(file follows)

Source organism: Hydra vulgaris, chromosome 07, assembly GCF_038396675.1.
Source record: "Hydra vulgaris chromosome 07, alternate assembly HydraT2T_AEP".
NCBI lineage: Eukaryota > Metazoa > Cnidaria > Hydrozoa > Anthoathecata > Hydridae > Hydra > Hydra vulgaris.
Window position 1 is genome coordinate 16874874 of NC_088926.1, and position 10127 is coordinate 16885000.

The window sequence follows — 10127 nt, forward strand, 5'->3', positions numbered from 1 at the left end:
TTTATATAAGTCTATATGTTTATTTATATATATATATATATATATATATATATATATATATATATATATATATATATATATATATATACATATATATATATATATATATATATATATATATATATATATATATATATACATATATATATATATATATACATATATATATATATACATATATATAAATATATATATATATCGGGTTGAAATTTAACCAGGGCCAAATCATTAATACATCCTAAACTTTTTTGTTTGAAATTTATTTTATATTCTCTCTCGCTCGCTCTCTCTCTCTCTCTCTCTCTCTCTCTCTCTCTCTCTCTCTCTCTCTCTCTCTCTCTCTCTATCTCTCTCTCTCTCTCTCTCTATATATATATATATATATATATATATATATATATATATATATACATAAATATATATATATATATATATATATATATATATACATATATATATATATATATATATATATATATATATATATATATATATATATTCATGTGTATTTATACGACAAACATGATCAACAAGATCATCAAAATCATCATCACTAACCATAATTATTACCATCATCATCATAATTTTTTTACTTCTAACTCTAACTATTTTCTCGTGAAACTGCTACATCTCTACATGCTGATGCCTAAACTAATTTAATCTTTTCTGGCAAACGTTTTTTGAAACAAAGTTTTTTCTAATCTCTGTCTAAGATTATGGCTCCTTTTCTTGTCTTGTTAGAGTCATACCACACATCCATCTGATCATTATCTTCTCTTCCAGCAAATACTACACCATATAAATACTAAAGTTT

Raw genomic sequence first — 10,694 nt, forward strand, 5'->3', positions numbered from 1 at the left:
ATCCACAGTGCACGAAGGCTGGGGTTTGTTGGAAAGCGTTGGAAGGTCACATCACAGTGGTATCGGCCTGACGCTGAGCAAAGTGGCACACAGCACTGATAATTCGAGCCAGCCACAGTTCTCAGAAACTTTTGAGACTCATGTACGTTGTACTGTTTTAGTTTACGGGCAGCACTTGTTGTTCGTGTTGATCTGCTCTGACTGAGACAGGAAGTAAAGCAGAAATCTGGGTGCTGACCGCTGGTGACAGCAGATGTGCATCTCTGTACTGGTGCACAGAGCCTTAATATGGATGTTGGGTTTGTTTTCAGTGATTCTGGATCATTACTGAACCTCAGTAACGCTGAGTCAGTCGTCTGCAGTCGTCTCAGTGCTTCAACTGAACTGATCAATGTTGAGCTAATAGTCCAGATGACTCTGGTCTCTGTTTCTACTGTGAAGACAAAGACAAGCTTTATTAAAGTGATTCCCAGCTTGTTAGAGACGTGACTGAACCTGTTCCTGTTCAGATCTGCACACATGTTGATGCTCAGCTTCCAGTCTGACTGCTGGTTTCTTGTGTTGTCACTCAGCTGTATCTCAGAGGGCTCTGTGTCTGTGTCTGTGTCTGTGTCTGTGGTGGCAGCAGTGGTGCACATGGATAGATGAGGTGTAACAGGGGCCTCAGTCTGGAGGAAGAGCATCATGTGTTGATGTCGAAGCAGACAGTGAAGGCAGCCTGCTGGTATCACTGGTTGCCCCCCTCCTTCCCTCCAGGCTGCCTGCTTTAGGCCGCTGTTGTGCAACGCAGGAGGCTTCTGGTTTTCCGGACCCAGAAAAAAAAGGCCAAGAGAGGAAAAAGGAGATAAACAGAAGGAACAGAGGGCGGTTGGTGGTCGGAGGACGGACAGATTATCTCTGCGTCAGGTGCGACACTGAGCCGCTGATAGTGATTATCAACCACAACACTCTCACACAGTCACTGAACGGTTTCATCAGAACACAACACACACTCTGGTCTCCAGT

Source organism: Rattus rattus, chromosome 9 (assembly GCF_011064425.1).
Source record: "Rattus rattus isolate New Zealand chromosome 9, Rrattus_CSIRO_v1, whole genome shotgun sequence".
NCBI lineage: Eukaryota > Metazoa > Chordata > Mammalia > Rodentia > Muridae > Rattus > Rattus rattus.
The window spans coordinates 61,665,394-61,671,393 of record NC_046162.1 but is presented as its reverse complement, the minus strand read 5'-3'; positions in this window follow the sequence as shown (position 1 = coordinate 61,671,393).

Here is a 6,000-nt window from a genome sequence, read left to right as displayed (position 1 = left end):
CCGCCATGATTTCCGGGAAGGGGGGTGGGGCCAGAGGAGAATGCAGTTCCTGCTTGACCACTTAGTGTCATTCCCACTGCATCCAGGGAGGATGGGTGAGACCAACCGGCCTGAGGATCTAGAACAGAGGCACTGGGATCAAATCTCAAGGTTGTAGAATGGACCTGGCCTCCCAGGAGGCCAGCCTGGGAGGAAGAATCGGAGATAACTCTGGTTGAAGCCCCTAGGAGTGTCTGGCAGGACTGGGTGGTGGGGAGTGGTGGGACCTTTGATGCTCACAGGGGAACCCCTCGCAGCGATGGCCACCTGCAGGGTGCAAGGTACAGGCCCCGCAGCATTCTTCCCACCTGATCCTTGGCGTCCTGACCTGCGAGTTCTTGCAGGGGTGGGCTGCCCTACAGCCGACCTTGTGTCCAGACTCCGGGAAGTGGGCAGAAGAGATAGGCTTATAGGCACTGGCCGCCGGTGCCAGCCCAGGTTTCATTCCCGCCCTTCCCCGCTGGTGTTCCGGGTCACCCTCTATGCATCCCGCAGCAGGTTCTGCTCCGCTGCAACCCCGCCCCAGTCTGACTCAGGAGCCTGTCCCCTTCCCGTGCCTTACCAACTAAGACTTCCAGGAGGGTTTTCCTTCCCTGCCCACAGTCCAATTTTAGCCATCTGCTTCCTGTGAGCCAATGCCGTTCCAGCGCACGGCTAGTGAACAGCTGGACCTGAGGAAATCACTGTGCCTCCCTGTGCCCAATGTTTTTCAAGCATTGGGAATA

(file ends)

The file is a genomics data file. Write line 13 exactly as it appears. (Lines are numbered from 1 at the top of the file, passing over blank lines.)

Here is a 6,000-nt window from a genome sequence, read left to right as displayed (position 1 = left end):